As Queensland prepares to build the largest coal ports in the world on the edge of the Great Barrier Reef Marine Park and World Heritage Area, few protections are in place to prevent the destruction of fish, coral and iconic marine mammals.
Green and Flatback turtles nest along the beautiful Abbot Point Beach just east of the sand dunes containing the Juru burial grounds which themselves would adjoin the enormous coal stockpiles.
As the coal dust blows off the stockpiles and rain leaches toxic chemicals into the near shore marine waters, the turtles will ingest this pollution via consumption of the local sea grasses.Read more
If coal miners and coal port owners get their way, 16 million cubic metres (~4535 million tonnes) of the seabed at Abbot Point in Queensland will be dredged and dumped into the World Heritage listed Great Barrier Reef Marine Park.
The proposed dredging is to allow the expansion of the Abbot Point Coal Port near Bowen in Queensland.
The mud to be dredged is enough to fill the Melbourne Cricket Ground (MCG) 30 times over.Read more
Dugongs were once so plentiful in Queensland that observers commented that it would take hours for the 100 metre wide herds to pass by, the water thick with their wallowing movements.
Today, dugongs are officially recognised as being vulnerable to extinction.
Will the day come when there will no longer be dugongs in the clear shallow waters off the coast of Queensland, and the only place you’ll be able to see one is in an aquarium?Read more
The Mackay Conservation Group (MCG) was established in 1984. At the time, the battle over the Bloomfield to Cape Tribulation road through the Daintree rainforest was in full swing, a battle that ultimately led to the World Heritage listing of the Cape Tribulation National Park. Members of the Mackay community were very concerned about this destruction and came together to form Mackay Conservation Group.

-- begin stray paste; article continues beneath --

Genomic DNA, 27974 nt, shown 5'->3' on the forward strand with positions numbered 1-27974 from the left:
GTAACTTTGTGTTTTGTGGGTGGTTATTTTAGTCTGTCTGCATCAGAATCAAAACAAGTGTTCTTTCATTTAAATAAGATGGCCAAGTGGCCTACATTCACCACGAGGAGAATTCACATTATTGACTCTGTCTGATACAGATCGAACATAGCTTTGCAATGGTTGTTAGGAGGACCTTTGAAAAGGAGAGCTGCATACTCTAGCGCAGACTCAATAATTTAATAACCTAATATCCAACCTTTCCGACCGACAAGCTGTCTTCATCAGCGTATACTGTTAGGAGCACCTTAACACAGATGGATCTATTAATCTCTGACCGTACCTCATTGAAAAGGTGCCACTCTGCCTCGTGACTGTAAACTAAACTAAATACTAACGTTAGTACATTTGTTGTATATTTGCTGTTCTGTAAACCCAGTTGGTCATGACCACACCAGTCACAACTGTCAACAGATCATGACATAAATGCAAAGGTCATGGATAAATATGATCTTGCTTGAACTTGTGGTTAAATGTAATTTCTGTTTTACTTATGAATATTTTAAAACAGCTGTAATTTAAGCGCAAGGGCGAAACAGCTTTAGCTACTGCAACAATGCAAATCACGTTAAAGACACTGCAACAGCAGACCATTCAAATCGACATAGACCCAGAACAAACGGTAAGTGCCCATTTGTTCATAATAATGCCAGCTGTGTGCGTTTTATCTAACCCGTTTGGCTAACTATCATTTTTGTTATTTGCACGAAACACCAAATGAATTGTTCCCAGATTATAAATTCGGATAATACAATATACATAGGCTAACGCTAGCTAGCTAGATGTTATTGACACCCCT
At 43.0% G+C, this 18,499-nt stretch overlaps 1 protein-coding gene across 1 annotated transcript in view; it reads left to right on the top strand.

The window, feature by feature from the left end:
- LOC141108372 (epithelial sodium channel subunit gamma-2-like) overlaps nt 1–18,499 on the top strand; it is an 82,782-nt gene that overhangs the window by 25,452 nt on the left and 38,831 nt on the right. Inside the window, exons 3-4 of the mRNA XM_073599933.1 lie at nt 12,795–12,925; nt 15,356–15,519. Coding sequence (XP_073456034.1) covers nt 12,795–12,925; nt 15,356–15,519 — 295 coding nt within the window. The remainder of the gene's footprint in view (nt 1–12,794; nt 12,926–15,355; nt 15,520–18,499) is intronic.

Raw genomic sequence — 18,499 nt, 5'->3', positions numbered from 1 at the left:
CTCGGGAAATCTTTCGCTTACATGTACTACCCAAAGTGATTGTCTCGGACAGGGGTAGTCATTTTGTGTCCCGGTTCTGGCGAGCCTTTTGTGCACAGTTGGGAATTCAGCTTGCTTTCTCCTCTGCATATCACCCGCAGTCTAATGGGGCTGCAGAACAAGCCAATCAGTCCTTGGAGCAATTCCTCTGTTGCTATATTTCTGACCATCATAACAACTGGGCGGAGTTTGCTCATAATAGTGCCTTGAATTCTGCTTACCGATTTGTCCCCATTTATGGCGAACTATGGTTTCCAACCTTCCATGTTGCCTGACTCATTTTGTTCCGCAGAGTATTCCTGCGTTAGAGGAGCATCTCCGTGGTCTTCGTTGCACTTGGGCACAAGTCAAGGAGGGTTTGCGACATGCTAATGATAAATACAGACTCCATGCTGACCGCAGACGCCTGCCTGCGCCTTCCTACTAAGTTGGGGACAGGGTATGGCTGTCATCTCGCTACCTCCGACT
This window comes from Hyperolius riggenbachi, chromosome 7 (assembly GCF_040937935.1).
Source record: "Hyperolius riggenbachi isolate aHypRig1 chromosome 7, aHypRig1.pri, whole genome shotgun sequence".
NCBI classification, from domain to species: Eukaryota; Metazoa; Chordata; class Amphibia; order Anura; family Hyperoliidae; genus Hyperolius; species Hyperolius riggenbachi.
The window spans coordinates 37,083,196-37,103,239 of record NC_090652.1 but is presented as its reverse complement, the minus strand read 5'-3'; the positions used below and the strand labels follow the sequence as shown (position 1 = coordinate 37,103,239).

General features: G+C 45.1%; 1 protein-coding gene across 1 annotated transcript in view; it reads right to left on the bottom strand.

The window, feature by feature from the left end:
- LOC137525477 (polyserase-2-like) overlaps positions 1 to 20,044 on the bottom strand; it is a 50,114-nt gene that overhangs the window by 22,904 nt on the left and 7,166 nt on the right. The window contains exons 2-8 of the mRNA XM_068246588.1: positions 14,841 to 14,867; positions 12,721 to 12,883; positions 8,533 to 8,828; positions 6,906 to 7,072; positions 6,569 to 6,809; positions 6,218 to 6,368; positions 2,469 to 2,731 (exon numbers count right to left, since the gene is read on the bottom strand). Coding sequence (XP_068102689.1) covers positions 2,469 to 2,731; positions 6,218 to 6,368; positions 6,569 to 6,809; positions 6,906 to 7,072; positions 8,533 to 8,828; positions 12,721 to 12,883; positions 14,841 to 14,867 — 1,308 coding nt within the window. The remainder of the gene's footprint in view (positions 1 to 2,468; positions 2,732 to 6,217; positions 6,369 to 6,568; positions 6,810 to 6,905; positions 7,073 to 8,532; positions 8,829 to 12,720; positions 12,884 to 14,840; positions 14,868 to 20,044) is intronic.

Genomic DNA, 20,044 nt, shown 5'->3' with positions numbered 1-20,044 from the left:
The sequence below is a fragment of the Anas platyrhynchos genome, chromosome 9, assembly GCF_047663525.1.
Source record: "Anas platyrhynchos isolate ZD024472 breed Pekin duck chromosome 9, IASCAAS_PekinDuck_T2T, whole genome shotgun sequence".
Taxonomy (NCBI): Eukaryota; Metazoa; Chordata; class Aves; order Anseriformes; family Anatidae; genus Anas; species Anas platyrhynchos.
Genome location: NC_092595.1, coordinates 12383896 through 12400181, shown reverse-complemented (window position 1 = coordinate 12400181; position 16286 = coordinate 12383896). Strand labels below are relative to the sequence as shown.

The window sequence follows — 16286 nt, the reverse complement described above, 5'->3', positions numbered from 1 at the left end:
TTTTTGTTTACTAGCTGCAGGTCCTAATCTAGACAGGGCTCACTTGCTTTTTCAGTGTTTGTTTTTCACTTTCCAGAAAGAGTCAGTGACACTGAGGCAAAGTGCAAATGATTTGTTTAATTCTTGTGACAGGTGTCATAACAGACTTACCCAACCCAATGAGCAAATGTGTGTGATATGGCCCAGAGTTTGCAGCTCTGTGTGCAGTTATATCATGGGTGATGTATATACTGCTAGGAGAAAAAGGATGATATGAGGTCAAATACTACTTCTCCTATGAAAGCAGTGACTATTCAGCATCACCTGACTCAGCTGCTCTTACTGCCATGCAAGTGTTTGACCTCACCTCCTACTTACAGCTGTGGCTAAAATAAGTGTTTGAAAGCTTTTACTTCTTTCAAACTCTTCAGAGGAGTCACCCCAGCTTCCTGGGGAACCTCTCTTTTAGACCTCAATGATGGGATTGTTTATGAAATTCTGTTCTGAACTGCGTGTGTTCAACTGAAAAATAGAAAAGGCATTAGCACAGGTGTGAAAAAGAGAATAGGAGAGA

The preservation of the melaleuca forests at Slade Point on Harbour Board land was also of great concern, as were proposals to subdivide Lindeman Island for development.
The 1989 Qld state election which saw the 32 year reign of the National Party government brought to an end, members of the MCG were actively involved in creating and publishing a local score card on election candidates.
Over the years, other issues MCG has campaigned on include:
- Logging of rainforests
- Pesticide and herbicide run-off to the Reef
- Dredging of harbours and the subsequent damage to the Reef and the marine environment
- Establishment of coal ports in sensitive areas like Dudgeon Point
- Protection of Bimblebox Nature Reserve
- Coal dust and its effect on the local community.
In 1993 MCG properties trust was able to buy the building in Wood Street, Mackay. This security of tenure has enabled the group to develop strong connection to the region.
MCG is a registered charity and has Deductible Gift Recipient status, which enables tax deductibility for donations.
MCG is managed by a volunteer community management committee, and currently employs 4 part time workers.
MCG has more than 1,000 members and supporters.
Watch this video about Mackay Conservation Group's history https://youtu.be/HbLdZ0t1kgs
The Daily Mercury reported on June 4 2013 that Australia only narrowly avoided having UNESCO rate the heritage listed Great Barrier Reef Marine Park labelled "in danger".
The finding is an indictment of the lack of adequate action by state and federal governments to properly protect the Reef.Read more